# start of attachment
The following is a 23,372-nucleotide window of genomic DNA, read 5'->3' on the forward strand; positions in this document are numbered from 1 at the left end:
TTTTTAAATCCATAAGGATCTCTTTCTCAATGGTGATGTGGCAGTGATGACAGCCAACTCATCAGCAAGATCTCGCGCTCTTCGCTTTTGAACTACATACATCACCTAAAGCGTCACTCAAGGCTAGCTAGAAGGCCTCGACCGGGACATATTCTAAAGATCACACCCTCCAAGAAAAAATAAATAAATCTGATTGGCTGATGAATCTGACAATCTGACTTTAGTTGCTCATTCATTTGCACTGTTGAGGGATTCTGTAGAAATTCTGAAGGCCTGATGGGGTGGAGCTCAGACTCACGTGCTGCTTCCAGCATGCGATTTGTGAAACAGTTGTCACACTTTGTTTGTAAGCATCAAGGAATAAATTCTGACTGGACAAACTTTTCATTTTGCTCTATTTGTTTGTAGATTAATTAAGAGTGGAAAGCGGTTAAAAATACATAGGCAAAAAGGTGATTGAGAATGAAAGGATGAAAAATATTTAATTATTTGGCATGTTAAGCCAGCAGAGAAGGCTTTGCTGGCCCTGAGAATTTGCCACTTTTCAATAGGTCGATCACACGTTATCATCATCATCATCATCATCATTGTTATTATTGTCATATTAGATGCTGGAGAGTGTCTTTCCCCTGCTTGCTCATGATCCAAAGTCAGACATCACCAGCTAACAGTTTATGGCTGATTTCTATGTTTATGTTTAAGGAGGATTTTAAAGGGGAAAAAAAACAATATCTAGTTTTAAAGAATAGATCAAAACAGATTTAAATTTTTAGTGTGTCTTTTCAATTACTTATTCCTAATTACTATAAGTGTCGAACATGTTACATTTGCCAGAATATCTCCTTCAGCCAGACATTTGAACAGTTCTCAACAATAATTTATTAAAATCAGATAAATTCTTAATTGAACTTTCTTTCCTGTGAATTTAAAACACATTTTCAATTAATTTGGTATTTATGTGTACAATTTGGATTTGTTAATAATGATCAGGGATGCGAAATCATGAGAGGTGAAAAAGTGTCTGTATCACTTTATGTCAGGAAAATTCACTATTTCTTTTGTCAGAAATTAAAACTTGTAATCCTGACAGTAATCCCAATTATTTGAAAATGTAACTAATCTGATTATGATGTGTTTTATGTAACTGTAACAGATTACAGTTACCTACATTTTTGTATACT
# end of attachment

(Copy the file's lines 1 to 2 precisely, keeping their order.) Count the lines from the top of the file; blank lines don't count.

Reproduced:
The following is a 23,372-nucleotide window of genomic DNA, read 5'->3' on the forward strand; positions in this document are numbered from 1 at the left end:
TTTTTAAATCCATAAGGATCTCTTTCTCAATGGTGATGTGGCAGTGATGACAGCCAACTCATCAGCAAGATCTCGCGCTCTTCGCTTTTGAACTACATACATCACCTAAAGCGTCACTCAAGGCTAGCTAGAAGGCCTCGACCGGGACATATTCTAAAGATCACACCCTCCAAGAAAAAATAAATAAATCTGATTGGCTGATGAATCTGACAATCTGACTTTAGTTGCTCATTCATTTGCACTGTTGAGGGATTCTGTAGAAATTCTGAAGGCCTGATGGGGTGGAGCTCAGACTCACGTGCTGCTTCCAGCATGCGATTTGTGAAACAGTTGTCACACTTTGTTTGTAAGCATCAAGGAATAAATTCTGACTGGACAAACTTTTCATTTTGCTCTATTTGTTTGTAGATTAATTAAGAGTGGAAAGCGGTTAAAAATACATAGGCAAAAAGGTGATTGAGAATGAAAGGATGAAAAATATTTAATTATTTGGCATGTTAAGCCAGCAGAGAAGGCTTTGCTGGCCCTGAGAATTTGCCACTTTTCAATAGGTCGATCACACGTTATCATCATCATCATCATCATCATTGTTATTATTGTCATATTAGATGCTGGAGAGTGTCTTTCCCCTGCTTGCTCATGATCCAAAGTCAGACATCACCAGCTAACAGTTTATGGCTGATTTCTATGTTTATGTTTAAGGAGGATTTTAAAGGGGAAAAAAAACAATATCTAGTTTTAAAGAATAGATCAAAACAGATTTAAATTTTTAGTGTGTCTTTTCAATTACTTATTCCTAATTACTATAAGTGTCGAACATGTTACATTTGCCAGAATATCTCCTTCAGCCAGACATTTGAACAGTTCTCAACAATAATTTATTAAAATCAGATAAATTCTTAATTGAACTTTCTTTCCTGTGAATTTAAAACACATTTTCAATTAATTTGGTATTTATGTGTACAATTTGGATTTGTTAATAATGATCAGGGATGCGAAATCATGAGAGGTGAAAAAGTGTCTGTATCACTTTATGTCAGGAAAATTCACTATTTCTTTTGTCAGAAATTAAAACTTGTAATCCTGACAGTAATCCCAATTATTTGAAAATGTAACTAATCTGATTATGATGTGTTTTATGTAACTGTAACAGATTACAGTTACCTACATTTTTGTATACT